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Alberta Health Services Rolling Out Ten Point Plan For Emergency Services

Health Minister Jason Copping announced January 24 that the Alberta government is launching a provincial emergency medical services advisory committee. The committee’s purpose is to provide immediate and long-term recommendations that will highlight an updated provincial EMS service plan. The advisory committee will be co-chaired by United Conservative Party (UCP) Highwood MLA, R.J. Sigurdson, and Tracy Allard, MLA for Grande Prairie, by the end of May the committee will provide recommendations to the Health Minister. The committee will include contracted ambulance operators, unions representing paramedics, municipal representatives and Indigenous community representatives. According to Minister Copping, members will collaborate, identify concerns, provide advice and inform a new provincial EMS service plan.

In a press release on January 24, Copping stated, “Alberta’s government has been supportive of EMS throughout the pandemic. As we approach the peak of Omicron cases, we know the EMS system is seeing significant strain, which impacts service. We recognize this is a challenge and are taking immediate steps to improve emergency care access while we explore longer-term solutions.”

“Responding to medical emergencies is a critical need for all Albertans. I am honoured to have this opportunity to make a difference and improve the system for the long term. I look forward to working as co-chair on this committee and taking swift action on this matter,” stated Tracy Allard, co-chair, Provincial EMS Advisory Committee, and MLA for Grande Prairie.

“Thank you to the remarkable group of leaders who have agreed to serve on the advisory committee. They genuinely care about EMS staff and every Albertan and the communities they serve. Albertans expect that when they call 911 in their time of greatest need, EMS will always answer. The committee’s goal will be focused around ensuring and improving service to Albertans while supporting the most critical piece of that equation: our EMS staff across all of Alberta. I look forward to rolling up my sleeves and getting to work,” said R.J. Sigurdson, co-chair, Provincial EMS Advisory Committee, and MLA for Highwood.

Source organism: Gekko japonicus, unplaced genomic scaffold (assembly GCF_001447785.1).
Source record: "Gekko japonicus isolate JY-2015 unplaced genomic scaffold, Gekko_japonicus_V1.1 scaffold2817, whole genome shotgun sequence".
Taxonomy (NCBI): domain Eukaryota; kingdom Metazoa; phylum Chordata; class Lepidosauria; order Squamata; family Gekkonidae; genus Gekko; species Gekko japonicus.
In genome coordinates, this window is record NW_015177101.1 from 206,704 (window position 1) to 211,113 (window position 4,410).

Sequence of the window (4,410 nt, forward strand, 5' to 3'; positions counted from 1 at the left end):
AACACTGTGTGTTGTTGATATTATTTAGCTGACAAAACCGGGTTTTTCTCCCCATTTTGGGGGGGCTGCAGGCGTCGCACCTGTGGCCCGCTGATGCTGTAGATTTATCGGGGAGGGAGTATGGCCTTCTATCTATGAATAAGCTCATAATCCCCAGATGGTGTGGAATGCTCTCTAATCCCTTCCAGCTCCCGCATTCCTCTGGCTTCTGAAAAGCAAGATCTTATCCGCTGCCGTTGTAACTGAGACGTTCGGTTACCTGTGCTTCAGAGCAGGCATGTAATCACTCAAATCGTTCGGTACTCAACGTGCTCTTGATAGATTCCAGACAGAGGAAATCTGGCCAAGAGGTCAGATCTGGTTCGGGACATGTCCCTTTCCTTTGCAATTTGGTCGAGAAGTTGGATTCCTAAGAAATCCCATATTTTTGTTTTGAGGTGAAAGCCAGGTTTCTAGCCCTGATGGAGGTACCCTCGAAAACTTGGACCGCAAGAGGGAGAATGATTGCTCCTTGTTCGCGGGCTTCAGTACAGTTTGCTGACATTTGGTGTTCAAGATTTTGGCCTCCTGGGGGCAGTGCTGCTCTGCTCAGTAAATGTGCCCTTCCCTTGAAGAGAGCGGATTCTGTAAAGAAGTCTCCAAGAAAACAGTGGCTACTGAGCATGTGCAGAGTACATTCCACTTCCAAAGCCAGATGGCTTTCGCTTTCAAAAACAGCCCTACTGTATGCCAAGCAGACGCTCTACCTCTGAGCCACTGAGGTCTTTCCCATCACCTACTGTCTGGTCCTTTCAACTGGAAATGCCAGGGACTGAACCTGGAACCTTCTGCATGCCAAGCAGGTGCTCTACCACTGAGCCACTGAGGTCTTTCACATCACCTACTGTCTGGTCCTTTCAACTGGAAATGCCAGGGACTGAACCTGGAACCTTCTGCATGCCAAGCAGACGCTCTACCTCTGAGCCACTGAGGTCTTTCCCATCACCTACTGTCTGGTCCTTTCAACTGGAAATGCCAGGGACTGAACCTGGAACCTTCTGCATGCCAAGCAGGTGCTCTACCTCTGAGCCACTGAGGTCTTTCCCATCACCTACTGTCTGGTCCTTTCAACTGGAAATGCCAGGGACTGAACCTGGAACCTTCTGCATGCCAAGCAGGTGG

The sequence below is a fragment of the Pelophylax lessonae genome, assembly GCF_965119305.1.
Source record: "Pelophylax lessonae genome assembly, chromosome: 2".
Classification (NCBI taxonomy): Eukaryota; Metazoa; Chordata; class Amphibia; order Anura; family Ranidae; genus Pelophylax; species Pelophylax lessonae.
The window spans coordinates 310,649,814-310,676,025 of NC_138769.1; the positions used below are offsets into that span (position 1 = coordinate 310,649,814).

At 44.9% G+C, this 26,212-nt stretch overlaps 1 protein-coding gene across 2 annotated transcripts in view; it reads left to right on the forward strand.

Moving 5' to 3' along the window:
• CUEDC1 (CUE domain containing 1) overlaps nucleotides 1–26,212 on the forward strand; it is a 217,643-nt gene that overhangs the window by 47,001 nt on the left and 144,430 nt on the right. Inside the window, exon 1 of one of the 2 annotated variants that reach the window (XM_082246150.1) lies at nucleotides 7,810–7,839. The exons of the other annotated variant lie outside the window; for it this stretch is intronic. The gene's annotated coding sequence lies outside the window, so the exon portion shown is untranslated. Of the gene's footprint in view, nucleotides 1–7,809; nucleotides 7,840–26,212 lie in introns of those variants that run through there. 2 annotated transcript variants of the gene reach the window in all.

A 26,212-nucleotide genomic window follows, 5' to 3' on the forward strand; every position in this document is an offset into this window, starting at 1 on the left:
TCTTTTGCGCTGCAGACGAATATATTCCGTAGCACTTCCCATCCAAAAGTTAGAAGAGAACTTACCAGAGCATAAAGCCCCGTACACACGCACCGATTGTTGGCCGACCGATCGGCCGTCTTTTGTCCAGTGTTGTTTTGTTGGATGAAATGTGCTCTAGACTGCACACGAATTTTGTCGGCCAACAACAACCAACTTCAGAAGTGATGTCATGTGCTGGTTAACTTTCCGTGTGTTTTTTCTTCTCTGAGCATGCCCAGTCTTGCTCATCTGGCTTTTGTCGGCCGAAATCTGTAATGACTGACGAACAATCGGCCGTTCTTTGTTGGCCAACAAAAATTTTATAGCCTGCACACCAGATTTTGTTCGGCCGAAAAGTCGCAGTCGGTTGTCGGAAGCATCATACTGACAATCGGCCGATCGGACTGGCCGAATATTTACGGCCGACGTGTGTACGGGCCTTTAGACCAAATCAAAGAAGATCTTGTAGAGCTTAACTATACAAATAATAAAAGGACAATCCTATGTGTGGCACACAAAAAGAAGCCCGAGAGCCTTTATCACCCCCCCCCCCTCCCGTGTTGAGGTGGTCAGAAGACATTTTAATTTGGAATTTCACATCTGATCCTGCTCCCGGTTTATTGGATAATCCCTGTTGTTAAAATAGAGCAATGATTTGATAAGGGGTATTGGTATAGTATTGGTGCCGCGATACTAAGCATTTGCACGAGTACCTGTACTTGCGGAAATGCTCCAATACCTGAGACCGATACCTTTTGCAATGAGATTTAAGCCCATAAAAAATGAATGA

In a follow-up statement to Monday’s announcement, Health Sciences Association of Alberta (HSAA) President, Mike Parker commented, “It is long past time an Alberta government got to work on solving the EMS crisis in Alberta. Our advocacy to expose the state of EMS by reporting red alerts has made the need for action clear. HSAA has been asked to come to the table to come up with solutions. As the experts in the delivery of emergency medical services we are more than willing to get to work. However, to be clear, HSAA will not be recommending or supportive of any privatization efforts. My focus throughout this process will be the health of Albertans and ensuring care is there when they need it. Every dollar needs to be spent on patient care – not profits for private contractors.”

While the focus of the advisory committee is to create a sustainable long-term EMS service plan, Alberta Health Services (AHS) will be rolling out a 10-point plan that will be implemented throughout the province in the short term.

Of the ten points, five have already been implemented or started, they are; hiring more paramedics, launching pilot projects to manage non-emergency inter-facility transfers, initiating an ‘hours of work’ project to help ease staff fatigue, transferring low priority calls to other agencies in consultation with EMS physicians and stopping the automatic dispatch of ambulances to motor vehicle collisions that don’t have injuries.

Five additional actions are coming in the future; creating a new integrated operations centre in Calgary, bringing paramedic leads and hospital staff together to improve integration, movement of resources and flow of patients, evaluation by an emergency communications officer to determine if an ambulance from out of area, though it may be closest to a 911 call, is most appropriate to respond, implementing a pilot project in Red Deer that will manage most patient transfers between facilities with dedicated transfer units, freeing up ambulances to handle emergency calls, allowing ambulances to be preempted from assignments, instead of being automatically dispatched when a 911 call is received, to ensure more ambulances are available for critical patients, and developing a strategic provincial service plan for EMS delivery in the province.

The province will be putting out a request for proposals to conduct a third-party review of Alberta’s provincewide EMS dispatch system in February. The purpose of an objective review by external health system experts will be to give insights on how to address ongoing pressures and improve effectiveness and efficiency through best practices. How to provide the best outcomes for Albertans who call 911 during a medical event is the final goal.

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